Who are your Persians?

  • Who are your Persians?

    For awhile now I’ve noticed that Epicurean adherents use the idea of Persians as the ultimate monolithic enemy. Clearly in reference to the Greco-Persian wars of antiquity.

    But what about today? Who are your Persians and why?

  • Great question. I've used that just as a general allusion to "enemies of Greece" such as in the phrase which is attributed to Epicurus by Diogenes of Laertius. But the concept of there being "enemies" who are working against our happiness is (in my view) beyond dispute, so it's great to consider who/what might fit into that category.

  • Homophobes and theocrats in government.

    "Please always remember my doctrines!" - Epicurus' last words

  • Mine would be those who attempt to impose their will or ideologies on me (and others). Authority figures and so-called leaders that are actually just absentee landlords, bankrupt of actual power except through rhetoric, coercion and physical force.

  • Yes, everyone who is seeking way more than their pound of flesh. It’s hard to escape all the vampires out there sucking the lifeblood out!

  • Turning back to being more serious for a moment, that's one of the multitude of reasons that we can't just sit back and contemplate as being the best way to live. it's just a fact of nature that unless we act to learn, to study, and to protect our own interests, bad things are going to happen to us. Lots of those bad things are pretty basic like disease, bad weather, hunger, and the like, but there *are* other people out there who are just as likely as any virus or bacteria to upset our desire and ability to live happily, and taking the position that "we're all children of god" or "we're all brothers and sisters" doesn't solve the problem.

  • What you say is true. When it comes to the invaders and adversaries, you really have 3 choices:

    1: Confront the adversary head-on.

    2: Submit and conform.

    3: Flee to where they are not.

    Obviously the last option only buys you a little time. It’s not a permanent soulution for dealing with oppressive societies and adversaries, eventually they come to you.

  • In another post I mentioned a quote from Emma Goldman in which she states her belief that the worst tyranny stems from the rule of ignorance, superstition and bigotry.

    Interestingly, my Persian ex-girlfriend did, in fact, introduce me to philosophy. I may've never discovered Epicurus if it weren't for her, so I'm forever indebted with gratitude to her for that.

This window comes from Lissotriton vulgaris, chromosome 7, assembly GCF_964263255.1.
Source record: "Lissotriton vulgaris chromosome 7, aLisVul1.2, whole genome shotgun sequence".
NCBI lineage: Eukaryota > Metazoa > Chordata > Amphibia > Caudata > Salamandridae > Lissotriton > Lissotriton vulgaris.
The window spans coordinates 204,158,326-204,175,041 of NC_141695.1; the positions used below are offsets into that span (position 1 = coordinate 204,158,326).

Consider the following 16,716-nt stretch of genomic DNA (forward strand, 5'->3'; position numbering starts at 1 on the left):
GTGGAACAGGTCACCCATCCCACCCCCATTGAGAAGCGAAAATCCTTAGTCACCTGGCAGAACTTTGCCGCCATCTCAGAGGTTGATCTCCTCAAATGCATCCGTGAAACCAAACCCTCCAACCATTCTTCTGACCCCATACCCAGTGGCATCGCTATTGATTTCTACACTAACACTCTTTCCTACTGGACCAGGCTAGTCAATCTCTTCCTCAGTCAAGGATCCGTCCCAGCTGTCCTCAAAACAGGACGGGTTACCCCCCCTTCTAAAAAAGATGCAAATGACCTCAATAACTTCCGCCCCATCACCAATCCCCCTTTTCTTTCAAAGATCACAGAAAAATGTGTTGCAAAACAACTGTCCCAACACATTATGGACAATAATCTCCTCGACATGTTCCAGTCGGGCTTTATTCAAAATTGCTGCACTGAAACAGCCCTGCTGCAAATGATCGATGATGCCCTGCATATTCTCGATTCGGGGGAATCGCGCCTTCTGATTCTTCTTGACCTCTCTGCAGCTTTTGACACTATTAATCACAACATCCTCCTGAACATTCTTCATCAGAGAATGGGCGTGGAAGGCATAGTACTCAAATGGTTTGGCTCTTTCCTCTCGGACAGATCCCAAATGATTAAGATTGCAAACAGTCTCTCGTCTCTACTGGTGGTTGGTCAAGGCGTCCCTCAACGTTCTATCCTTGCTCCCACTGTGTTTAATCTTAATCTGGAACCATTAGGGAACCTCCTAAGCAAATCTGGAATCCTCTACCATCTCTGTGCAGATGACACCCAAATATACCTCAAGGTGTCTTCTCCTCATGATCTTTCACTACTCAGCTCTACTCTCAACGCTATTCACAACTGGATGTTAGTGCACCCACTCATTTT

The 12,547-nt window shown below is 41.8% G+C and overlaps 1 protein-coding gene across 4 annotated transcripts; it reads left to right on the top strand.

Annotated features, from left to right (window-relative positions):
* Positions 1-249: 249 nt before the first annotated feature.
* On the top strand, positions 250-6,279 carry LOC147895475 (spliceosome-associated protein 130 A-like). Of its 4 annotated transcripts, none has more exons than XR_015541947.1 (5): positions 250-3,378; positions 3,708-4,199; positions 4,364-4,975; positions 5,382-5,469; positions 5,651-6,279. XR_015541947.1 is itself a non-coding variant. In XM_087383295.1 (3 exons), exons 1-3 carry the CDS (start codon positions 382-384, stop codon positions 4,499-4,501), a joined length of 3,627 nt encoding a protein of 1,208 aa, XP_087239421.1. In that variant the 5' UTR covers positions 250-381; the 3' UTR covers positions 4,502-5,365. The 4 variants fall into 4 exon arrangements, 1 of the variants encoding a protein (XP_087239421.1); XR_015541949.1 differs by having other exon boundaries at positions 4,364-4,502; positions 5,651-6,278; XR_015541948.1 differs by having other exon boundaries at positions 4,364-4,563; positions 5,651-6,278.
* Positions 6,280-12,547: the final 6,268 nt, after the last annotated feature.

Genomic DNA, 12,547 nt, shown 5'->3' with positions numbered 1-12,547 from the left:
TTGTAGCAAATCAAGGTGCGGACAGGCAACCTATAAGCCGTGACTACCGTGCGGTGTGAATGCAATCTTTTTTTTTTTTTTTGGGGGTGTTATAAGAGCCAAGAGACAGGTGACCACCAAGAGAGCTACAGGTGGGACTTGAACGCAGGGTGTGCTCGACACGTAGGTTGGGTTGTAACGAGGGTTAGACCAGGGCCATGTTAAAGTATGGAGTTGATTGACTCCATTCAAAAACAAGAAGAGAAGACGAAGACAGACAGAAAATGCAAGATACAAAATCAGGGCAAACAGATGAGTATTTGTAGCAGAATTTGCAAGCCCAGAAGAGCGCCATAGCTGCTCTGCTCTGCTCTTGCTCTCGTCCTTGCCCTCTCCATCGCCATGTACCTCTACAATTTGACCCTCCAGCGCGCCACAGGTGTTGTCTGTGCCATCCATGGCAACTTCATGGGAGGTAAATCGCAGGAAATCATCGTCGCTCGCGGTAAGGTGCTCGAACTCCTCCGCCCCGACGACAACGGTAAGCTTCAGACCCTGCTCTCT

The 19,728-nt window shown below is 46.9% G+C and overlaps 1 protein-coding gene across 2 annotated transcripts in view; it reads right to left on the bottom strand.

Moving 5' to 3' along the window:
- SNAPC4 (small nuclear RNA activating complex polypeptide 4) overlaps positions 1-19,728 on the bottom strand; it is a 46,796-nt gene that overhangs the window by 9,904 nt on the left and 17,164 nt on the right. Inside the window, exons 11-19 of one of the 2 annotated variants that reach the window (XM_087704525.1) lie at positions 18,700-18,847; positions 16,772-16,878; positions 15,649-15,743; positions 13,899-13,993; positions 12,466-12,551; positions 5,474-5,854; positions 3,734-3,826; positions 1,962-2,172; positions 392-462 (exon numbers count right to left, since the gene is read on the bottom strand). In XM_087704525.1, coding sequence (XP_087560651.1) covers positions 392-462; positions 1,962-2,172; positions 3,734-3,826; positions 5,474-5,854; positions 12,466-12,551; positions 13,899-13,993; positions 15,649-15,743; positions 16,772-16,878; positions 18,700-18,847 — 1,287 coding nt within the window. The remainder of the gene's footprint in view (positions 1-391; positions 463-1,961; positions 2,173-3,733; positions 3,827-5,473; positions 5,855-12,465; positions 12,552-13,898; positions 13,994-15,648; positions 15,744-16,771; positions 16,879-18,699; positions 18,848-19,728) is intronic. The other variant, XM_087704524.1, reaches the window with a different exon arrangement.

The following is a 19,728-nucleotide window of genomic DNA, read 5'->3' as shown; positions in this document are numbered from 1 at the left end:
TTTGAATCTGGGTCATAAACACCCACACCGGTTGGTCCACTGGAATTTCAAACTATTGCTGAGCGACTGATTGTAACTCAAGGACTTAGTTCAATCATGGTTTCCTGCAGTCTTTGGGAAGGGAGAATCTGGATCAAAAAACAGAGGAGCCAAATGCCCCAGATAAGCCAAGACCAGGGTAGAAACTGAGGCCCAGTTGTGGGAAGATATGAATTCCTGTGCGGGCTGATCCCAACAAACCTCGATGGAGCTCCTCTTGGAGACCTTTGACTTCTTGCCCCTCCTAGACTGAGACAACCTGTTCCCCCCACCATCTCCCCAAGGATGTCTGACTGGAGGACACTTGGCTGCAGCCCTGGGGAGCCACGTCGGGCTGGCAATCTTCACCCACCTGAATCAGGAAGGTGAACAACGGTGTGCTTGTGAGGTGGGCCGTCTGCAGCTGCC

Matthaeus I find politicians and government as something worthy of copious resource investment to replace with machines. I think the near future is smaller governments and I'm hopeful that eventually we'll build a future world without it altogether.

    Are you familiar with the work of Michael Huemer, he's a philosopher in Boulder at (EDIT: University of Colorado): Colorado State University?

    He wrote a book on the problem of authority, I haven't read that book but I've read his other works and original research publications so I have some confidence in recommending/suggesting it despite not having read it myself. It's on my to-read list ;)



    p.s. also it is worth mentioning that from my limited historical understanding Persians were known to, except in a few rare instances, not be destructive of the cultures and civilizations they conquered.

    Joy to the World!

  • Hi Oscar!

    It’s a pleasure to speak with you.

    I have not heard of Michael Huemer, but I will certainly take a look at his work. Thank you for recommending it.

    I’m sure you picked up on it, but my use of the term Persian is not an ethnically centered concept within this group, but rather one used by a few Epicureans here to denote someone who is an antagonist of the Epicurean philosophy or Hellenism in general. Obviously this idealism hearkens back to the Ancient Greek and Persian conflict that no one alive today has any stake in, but it’s used as a perjorative by Epicureans who consider the ancient Persians the archetypal monolithic enemy of Hellas and can be applied to any number of modern antagonists today.

    I personally don’t use the term in this specific context outside of this group, simply because it has no particular significance to anyone other than 300 movie fans.;)


  • Hi Matt, yes I picked up on that and just extended the thought bubble because, after all, it's a rather pleasant coincidence that my Persian ex-girlfriend would be the one to encourage and facilitate my study of a Hellenistic school of philosophy :S

    I've since my book recommendation, extended a sincere invitation to Prof. Michael Huemer to share his thoughts, if any, about Epicureanism here on this forum. We've had to study his work for class here at the U of T and so I got hooked and took interest for extra material of his work. That's how I know of him. He wrote a cool paper; there's no pure empirical reasoning, which is to say that knowledge certainly can't be from solely 'pure' empirical investigations.

    That is, however, a thoroughly entertaining movie, however historically inaccurate it may be

    Joy to the World!